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Environmental fate & pathways

Hydrolysis

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Reference
Endpoint:
hydrolysis
Type of information:
experimental study
Adequacy of study:
key study
Study period:
Not specified
Reliability:
2 (reliable with restrictions)
Rationale for reliability incl. deficiencies:
data from handbook or collection of data
Remarks:
Summary of experimental data.
Principles of method if other than guideline:
Hydrolysis study performed under various conditions of pressure and temperature. Limited details reported.
GLP compliance:
not specified
Specific details on test material used for the study:
Molecular weight: 129.91 (Weast 1977)
Melting point: -158°C (Weast 1977)
Boiling point at 760 torr: -29.8°C (Weast 1977)
Vapour pressure at 20°C: 4306 torr (Pearson and McConnell 1975)
Solubility in water at 25°C: 280 mg/l (Pearson and McConnell 1975)
Log octanol/water partition coefficient: 2.16 (Hansch et al. 1975)
Radiolabelling:
not specified
Analytical monitoring:
not specified
Details on sampling:
Not specified
Buffers:
Not specified
Estimation method (if used):
Not specified
Details on test conditions:
Not specified
Number of replicates:
Not specified
Positive controls:
not specified
Negative controls:
not specified
Statistical methods:
Not specified
Transformation products:
not specified
Hydrolysis rate constant:
<
Remarks on result:
other: predicted as stable

The fluorocarbons as a group exhibit a low rate of hydrolysis in comparison to other halogenated compounds, and the rates of hydrolysis are greatly affected by temperature, pressure and the presence of catalytic materials such as metals (Howard et al. 1975). The rate of hydrolysis of dichlorodifluoromethane at 1 atmospheric pressure and 30°C was reported to be not discernable by the analytical technique used in the work cited (Howard et al. 1975), although the compound is known to hydrolyze under more severe conditions such as high pressure, high temperature, presence of high concentrations of metals, or any combination of these (Howard et al. 1975; Hagen and Elphingstone 1974). On the basis that conditions in the aquatic environment typically would more nearly correspond to pure water than to the more severe hydrolytic conditions mentioned above, it is postulated that hydrolysis of dichlorodifluoromethane, if it occurs, would proceed at a negligible rate in comparison to the rate of volatilization and subsequent photodissociation.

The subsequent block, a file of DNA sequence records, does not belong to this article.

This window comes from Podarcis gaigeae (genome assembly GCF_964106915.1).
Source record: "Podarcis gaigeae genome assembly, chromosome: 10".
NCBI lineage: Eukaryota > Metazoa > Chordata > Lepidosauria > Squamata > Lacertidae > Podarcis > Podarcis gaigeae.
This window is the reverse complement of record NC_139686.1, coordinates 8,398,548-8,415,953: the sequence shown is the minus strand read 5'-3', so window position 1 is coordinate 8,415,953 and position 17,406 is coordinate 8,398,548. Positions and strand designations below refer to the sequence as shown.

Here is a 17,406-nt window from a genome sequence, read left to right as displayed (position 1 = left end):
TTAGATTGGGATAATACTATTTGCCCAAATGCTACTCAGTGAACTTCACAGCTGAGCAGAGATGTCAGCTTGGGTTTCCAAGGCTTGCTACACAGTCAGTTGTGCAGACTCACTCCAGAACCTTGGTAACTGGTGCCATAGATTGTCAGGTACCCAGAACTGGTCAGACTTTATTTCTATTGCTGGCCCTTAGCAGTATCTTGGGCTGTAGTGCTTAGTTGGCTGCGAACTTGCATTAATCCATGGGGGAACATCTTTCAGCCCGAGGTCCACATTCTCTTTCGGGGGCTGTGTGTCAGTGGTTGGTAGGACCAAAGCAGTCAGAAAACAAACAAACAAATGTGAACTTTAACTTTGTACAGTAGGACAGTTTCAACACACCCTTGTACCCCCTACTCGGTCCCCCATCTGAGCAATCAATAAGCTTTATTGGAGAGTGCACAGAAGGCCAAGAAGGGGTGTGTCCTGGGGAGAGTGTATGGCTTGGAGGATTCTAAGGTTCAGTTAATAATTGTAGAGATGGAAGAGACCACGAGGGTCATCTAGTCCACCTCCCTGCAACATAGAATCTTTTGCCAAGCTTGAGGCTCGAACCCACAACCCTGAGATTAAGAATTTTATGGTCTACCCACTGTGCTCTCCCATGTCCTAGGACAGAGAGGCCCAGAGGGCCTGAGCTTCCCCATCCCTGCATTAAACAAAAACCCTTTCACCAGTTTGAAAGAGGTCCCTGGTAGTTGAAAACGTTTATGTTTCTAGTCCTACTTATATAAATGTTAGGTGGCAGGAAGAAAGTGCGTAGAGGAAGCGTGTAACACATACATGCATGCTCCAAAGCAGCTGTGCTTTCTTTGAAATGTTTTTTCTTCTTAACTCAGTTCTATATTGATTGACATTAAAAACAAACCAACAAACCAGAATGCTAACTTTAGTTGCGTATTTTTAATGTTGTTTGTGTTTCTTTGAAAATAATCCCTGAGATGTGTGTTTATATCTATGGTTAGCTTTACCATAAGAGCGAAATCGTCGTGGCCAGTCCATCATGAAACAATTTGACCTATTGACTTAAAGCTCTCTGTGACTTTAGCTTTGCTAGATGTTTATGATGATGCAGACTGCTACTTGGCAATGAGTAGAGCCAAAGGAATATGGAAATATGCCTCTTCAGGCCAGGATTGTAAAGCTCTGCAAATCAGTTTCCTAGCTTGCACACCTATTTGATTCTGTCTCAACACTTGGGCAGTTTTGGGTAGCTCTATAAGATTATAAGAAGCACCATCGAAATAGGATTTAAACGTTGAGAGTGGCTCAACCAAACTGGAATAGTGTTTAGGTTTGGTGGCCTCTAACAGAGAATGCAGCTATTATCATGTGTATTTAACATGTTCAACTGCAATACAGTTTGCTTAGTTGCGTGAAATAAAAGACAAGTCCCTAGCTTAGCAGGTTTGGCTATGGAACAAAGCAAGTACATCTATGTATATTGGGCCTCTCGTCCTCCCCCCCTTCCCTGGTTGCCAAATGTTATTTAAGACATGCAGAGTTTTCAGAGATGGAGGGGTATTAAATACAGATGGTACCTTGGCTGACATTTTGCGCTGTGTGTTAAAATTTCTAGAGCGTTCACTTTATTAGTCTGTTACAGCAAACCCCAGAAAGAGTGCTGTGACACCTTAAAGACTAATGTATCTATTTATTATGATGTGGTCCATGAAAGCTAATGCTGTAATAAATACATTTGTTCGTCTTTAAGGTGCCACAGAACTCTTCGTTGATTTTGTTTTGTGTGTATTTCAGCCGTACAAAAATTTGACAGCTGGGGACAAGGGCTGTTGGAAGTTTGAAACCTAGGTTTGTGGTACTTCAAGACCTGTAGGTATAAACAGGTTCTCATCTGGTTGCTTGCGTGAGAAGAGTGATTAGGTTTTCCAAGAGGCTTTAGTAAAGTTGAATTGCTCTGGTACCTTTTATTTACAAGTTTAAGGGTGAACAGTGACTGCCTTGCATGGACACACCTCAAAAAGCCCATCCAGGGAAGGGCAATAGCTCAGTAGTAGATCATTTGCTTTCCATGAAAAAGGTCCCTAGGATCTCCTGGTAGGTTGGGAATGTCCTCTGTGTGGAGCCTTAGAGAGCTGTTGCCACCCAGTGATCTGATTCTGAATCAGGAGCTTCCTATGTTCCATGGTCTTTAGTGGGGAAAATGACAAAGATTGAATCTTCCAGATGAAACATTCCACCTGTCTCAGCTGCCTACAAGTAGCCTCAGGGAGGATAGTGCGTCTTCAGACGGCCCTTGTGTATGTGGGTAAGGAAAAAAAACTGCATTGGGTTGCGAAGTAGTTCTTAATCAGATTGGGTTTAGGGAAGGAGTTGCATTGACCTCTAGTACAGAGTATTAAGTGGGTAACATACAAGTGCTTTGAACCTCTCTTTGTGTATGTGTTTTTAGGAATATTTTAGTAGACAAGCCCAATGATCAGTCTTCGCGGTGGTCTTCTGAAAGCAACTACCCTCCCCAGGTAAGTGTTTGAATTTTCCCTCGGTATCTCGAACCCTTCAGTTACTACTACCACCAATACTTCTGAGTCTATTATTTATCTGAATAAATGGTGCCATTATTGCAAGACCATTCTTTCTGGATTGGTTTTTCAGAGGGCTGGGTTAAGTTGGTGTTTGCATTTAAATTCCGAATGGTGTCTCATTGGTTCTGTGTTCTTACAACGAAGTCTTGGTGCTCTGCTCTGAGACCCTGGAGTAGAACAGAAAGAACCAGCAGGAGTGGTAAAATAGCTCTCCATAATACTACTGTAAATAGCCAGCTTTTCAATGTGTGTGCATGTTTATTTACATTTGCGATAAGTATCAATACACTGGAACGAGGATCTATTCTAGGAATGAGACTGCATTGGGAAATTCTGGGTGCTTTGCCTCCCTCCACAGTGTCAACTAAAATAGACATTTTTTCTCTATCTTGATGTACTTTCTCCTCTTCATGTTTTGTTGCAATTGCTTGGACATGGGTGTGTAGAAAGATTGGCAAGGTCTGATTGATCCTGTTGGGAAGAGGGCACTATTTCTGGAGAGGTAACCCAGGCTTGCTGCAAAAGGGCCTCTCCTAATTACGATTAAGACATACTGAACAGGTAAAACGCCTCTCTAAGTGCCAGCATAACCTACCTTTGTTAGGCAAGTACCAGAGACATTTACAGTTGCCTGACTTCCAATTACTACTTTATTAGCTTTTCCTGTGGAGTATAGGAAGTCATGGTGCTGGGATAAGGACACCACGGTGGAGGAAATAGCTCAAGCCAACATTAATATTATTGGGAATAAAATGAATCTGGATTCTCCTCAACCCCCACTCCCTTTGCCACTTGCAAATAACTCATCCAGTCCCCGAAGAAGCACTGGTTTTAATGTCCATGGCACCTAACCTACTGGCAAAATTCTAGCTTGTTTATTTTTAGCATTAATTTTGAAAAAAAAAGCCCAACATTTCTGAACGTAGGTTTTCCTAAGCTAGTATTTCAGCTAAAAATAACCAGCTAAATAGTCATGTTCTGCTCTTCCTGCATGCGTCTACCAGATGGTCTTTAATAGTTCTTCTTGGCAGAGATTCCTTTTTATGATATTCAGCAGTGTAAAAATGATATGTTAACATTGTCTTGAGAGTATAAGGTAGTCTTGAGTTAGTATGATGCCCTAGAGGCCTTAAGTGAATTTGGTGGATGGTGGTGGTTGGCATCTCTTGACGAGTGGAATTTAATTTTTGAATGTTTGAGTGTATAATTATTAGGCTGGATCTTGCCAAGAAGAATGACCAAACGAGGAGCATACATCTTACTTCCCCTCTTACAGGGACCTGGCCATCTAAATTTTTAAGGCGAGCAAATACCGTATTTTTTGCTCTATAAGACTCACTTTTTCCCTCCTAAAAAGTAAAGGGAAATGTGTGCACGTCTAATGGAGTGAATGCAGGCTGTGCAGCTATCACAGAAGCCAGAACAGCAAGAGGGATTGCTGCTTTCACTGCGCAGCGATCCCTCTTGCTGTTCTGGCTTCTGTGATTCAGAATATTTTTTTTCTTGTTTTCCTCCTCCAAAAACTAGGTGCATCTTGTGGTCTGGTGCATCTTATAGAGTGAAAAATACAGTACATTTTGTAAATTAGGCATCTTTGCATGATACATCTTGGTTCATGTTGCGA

Hydrolysis rate of dichlorodifluoromethane in water (grams/liter/year)

 pressure: 1 Atm   

temp.: 86°F / 30°C

 saturation pressure

temp.: 122°F / 50°C

 
 water alone  water with steel  water with steel  1% Na2CO3 solution  10% NaOH solution

 <0.005

0.8 

 10  0.04  40
Validity criteria fulfilled:
not applicable
Conclusions:
Hydrolysis is not predicted for this substance, and as such, abiotic degradation by hydrolysis is predicted to be > 1 year.
Executive summary:

Hydrolysis is not predicted for this substance, and as such, abiotic degradation by hydrolysis is predicted to be > 1 year. Dichlorodifluoromethane introduced into aqueous systems will most likely volatize to the atmosphere. Once in the troposphere, dichlorodifluoromethane remains stable. It eventually diffuses into the stratosphere or is carried back to the earth during the precipitation process. No evidence was found for hydrolysis.

Description of key information

Hydrolysis

Key value for chemical safety assessment

Half-life for hydrolysis:
1 yr
at the temperature of:
20 °C

Additional information

Hydrolysis is too slow to be a significant fate process. < 5mg/litre/year. Half life is considered to be > 1 year.

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